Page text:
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The Mental Vote

The Mental Vote

    I have a hypothesis that many voters have already voted against Trump – in their minds – months before the first absentee votes are cast. The way that works is that a pollster calls someone who is considering voting for Trump – perhaps the week after the Khan controversy – and that voter decides to punish Trump for being offensive that week. So the wannabe-Trump-supporter “votes” against Trump. But only to the pollster. 

    Mentally, the voter has now punished Trump for his bad behavior. If lots of voters do the same thing, it forces Trump to either lose the race or change his offensive ways. So the first time people “voted” against Trump, it happened only in polls, and in their own minds. But it sure felt like a vote, emotionally. And it probably felt good. 

    The mental-voting in the polls worked. Trump saw his number fall and started to soften his position to be more inclusive and flexible. The public changed him via the polls.

    Obviously Trump is changing in order to win the election. But it should be comforting to know he can change whenever there is a good reason to do so. People were worried that he was too crazy to change anything, even if the situation or the data suggested he should. He has showed us that flexibility isn’t a problem.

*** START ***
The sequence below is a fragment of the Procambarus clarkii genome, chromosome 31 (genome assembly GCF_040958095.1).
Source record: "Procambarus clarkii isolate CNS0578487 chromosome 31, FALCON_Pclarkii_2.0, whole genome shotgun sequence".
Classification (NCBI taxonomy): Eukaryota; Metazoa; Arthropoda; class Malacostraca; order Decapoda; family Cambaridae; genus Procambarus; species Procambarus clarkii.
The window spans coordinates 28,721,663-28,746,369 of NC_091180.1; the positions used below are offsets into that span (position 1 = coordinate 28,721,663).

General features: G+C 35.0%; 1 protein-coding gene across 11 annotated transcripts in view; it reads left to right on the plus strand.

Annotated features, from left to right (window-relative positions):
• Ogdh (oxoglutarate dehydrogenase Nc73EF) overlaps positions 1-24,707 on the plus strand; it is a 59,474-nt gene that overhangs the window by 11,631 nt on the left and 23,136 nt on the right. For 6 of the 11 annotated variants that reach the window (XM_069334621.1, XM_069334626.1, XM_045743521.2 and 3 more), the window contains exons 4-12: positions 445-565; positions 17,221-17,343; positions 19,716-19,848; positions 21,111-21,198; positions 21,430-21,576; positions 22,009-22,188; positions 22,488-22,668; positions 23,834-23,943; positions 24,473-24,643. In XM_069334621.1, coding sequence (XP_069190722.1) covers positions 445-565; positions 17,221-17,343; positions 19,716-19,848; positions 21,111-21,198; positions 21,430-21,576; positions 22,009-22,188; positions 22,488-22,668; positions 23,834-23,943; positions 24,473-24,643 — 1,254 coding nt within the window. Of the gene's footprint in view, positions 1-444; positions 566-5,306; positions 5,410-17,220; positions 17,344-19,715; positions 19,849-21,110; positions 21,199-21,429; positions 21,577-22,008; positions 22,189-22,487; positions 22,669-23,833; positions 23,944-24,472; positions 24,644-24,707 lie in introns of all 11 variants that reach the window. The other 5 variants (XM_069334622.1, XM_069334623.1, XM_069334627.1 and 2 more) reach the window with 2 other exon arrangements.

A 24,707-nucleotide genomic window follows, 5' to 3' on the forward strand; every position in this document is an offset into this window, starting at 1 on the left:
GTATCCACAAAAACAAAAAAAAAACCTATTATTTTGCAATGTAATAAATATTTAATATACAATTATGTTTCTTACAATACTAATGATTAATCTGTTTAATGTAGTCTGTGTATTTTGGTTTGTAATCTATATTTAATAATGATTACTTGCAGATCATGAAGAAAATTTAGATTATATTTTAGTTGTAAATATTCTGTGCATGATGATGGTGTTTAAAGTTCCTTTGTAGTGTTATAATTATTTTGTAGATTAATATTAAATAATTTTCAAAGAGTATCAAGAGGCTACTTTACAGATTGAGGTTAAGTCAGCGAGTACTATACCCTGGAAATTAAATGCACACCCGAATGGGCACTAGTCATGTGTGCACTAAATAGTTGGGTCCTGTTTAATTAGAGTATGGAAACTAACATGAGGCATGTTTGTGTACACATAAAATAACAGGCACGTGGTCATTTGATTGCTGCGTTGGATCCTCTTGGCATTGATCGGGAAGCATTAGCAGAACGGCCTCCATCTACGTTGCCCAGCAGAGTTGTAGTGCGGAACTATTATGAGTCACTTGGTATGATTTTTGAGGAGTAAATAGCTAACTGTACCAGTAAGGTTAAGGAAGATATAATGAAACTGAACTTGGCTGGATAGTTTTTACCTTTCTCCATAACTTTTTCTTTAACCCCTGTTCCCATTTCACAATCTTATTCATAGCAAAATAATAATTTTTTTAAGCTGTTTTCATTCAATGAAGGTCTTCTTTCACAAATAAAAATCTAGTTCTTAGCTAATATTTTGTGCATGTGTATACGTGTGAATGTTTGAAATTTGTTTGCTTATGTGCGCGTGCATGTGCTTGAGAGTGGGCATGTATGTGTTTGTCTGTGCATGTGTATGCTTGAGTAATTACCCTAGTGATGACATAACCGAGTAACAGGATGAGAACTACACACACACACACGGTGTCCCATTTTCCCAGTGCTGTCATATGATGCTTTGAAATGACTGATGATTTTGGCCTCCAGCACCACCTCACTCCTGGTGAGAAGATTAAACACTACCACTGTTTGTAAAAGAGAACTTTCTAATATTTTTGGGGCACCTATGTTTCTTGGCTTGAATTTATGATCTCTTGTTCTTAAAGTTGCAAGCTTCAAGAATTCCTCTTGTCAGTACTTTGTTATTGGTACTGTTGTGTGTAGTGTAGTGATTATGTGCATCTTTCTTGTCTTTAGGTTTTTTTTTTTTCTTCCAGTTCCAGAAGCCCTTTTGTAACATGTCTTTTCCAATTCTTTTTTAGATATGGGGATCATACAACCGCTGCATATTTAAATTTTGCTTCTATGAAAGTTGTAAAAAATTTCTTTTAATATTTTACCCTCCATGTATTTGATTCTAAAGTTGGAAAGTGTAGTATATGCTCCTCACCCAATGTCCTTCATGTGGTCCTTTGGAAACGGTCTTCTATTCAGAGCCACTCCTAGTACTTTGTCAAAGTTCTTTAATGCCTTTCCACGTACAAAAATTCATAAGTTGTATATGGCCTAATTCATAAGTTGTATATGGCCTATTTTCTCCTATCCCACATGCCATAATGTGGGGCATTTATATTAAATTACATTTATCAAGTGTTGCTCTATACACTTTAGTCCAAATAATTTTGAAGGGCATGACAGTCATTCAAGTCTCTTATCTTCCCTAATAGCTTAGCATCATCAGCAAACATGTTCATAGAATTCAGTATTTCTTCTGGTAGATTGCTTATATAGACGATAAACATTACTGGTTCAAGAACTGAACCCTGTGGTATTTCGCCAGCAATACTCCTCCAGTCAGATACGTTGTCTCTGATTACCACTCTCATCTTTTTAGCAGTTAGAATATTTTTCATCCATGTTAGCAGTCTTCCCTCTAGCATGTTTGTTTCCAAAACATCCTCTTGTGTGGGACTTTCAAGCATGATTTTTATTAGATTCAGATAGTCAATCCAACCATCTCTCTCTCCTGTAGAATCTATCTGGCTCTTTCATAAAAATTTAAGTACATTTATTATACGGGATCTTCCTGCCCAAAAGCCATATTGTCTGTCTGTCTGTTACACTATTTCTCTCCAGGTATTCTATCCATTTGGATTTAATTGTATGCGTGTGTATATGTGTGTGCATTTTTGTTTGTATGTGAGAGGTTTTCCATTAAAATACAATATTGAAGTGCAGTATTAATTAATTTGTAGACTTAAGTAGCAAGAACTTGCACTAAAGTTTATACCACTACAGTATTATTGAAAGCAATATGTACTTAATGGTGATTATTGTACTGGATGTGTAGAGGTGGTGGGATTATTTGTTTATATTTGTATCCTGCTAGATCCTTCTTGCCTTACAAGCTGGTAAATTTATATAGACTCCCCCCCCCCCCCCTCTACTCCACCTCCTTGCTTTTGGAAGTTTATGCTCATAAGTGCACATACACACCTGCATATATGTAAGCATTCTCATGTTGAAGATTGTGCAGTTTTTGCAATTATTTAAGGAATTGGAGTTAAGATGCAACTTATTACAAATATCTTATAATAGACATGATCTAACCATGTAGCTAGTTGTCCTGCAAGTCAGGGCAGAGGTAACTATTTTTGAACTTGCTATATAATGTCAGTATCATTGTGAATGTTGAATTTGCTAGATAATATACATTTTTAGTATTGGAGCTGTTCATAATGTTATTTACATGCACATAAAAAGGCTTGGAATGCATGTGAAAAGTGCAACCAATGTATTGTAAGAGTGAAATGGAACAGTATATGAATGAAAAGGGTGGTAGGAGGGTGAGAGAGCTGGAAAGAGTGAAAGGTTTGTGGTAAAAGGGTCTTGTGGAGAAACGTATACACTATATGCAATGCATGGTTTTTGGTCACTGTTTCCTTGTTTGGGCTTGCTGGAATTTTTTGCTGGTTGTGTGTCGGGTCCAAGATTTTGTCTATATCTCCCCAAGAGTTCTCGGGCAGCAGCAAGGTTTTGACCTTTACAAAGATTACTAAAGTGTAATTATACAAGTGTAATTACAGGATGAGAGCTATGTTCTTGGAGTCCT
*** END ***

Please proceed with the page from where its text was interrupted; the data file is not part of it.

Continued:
We don’t need to know Trump’s inner thoughts. And we can’t. But we can observe patterns, and it has become clear that Trump is directly responding to public opinion.

    The idea that voters have been punishing Trump with their mental-votes is different from the Shy Trump Supporter hypothesis that says people don’t want to admit they support him. The punishers – should this hypothetical group actually exist – would be trying to make Trump change his ways so they can vote for him with a clear conscience. 

    Trump did change. If it’s enough change, the mental-voters will feel the invisible influence of reciprocity and vote for him as a reward. 

    You might like my book because.

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